The Olive Oil Festival is great too, held early in December every year.
There are historical ”walks” and courses about the town’s history and architecture run by our local historian from the Casa de Cultura.
There is a competition of the facades and patios of houses in the Spring which is complemented by walking tours of the streets, and patios.
I know you bought your own home and had a lot of renovations done. I’m wondering how that whole process went being a foreigner here.
Buying the house was the easy bit! The Renovations were a nightmare. I had a husband and wife “tag team” of confidence tricksters as the real estate agent and builder….”my husband is a builder, he is very busy now but is happy to offer advice”! A way to get his foot in the door…. I employed him which was a HUGE mistake! 85% of the work had to be redone by a Spanish builder. Performed at a fraction of the cost I was charged by the initial builder. I took the English builder to court and won the case and was awarded, and finally paid a considerable sum, but it didn’t cover all the loss!
Note: even if people employ English or Spanish builders and are paying them “black” (cash) under the table, have them sign a document stating you have paid x person, x amount, on x date, for x work, and have them sign it as having received the payment. That way if they ever need to seek legal redress they have proof they employed the person to do the work and they were paid.
That was a bitter experience but the following experience, working with local Spanish builders, was a relief!
My advice as I said earlier is to use local Spanish builders and tradespeople and if you are worried about the language barrier hire a translator for a few hours it will be cheaper than having to do the work twice, especially when you will be grossly overcharged by the “expat builder”. Of course this is a generalisation, not all expat builders are like that but it is still wise to use the Spanish and support the local economy where possible.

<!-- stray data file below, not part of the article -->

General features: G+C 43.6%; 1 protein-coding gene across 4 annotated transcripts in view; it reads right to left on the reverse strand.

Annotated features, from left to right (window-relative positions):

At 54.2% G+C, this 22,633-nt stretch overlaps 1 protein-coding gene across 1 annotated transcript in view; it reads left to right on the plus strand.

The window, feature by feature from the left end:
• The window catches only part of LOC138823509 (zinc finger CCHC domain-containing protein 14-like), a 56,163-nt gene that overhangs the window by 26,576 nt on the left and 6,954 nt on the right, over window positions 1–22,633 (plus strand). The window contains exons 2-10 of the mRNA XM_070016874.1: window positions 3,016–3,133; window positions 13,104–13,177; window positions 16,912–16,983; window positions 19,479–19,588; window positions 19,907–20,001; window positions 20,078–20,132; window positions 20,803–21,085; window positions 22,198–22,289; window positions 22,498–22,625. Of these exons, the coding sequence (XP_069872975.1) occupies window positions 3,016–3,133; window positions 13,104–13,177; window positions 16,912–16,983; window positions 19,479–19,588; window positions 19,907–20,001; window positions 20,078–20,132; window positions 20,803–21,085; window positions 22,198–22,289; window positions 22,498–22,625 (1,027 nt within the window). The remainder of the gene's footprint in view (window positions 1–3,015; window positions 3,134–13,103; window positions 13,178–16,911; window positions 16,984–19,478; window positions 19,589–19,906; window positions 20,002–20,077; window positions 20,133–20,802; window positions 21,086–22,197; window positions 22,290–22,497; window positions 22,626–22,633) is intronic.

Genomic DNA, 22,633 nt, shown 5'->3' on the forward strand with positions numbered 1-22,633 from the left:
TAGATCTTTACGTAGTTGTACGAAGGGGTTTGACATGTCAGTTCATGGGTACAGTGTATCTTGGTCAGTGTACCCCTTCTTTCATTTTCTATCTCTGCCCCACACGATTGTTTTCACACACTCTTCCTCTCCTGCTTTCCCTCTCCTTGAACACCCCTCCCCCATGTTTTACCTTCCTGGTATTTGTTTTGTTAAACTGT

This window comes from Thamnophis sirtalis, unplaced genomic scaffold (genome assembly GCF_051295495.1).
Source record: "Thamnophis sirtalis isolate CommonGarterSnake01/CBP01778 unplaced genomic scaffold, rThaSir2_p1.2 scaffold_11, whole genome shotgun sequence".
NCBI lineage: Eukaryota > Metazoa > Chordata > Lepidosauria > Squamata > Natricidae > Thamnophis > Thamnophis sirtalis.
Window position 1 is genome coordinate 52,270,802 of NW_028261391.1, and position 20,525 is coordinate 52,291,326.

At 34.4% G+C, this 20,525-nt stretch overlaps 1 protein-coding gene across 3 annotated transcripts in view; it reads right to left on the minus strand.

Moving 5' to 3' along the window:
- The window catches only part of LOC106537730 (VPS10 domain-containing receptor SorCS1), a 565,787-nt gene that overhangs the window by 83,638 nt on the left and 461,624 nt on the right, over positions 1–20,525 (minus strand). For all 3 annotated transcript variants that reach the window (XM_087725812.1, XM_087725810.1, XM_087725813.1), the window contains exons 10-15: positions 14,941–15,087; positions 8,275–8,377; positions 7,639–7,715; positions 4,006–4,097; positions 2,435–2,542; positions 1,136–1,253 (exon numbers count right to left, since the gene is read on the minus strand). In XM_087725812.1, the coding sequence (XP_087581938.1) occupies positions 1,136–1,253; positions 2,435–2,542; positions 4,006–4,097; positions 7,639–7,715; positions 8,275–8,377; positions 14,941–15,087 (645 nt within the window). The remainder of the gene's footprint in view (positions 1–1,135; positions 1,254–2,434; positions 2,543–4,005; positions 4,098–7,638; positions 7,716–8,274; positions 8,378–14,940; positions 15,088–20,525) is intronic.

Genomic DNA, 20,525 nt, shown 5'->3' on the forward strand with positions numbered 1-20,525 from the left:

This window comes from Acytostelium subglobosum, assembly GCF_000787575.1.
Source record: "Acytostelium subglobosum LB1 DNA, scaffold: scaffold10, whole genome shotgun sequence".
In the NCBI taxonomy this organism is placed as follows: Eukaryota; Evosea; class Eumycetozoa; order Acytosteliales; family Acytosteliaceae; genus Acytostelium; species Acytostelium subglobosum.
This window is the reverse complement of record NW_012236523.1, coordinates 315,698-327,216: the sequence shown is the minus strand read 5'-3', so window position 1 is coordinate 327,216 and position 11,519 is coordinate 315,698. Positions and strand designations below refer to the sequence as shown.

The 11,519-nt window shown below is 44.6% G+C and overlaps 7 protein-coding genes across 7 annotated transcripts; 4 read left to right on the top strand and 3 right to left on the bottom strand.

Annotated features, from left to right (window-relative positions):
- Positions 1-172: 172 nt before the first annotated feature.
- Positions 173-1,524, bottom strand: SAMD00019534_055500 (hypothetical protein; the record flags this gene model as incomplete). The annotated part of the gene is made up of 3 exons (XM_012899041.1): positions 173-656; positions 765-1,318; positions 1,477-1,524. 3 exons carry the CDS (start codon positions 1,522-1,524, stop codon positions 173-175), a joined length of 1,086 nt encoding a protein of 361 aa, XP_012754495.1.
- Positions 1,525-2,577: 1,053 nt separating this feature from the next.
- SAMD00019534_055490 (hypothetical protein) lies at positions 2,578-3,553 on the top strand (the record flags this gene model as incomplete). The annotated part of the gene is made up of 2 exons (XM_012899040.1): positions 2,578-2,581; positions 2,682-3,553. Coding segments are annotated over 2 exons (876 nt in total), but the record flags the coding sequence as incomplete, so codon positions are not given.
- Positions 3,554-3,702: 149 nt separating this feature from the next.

Do you have a car or do you take public transport?
I don’t have a car and use public transport or travel with friends who have a car. The public transport system and the trains are excellent. Local taxis are also affordable.
Do you have a favorite local dish?
I like Salmorejo an Andalucian [ Cordoba] cold tomato soup. Smooth and thick and served with little pieces of Jamon and chopped hard boiled egg and drizzled with Extra Virgin Olive Oil.
Pipirrana a typical Andalucian salad, with Tuna and orange added to the usual salad ingredients and it is served “wet”.
Do you have any regrets at all? Would you do it all over if you had to do it again? Would you have changed anything?
Apart from the bad experience with a pair of English “crooks” doing my house renovations I have no regrets at all.
I would do it all over again without hesitation and would change nothing.
Many thanks to Norah for contributing all this information and for giving us a great read.
If you have any questions on Martos and life there, she has her own blog: Explore with Nor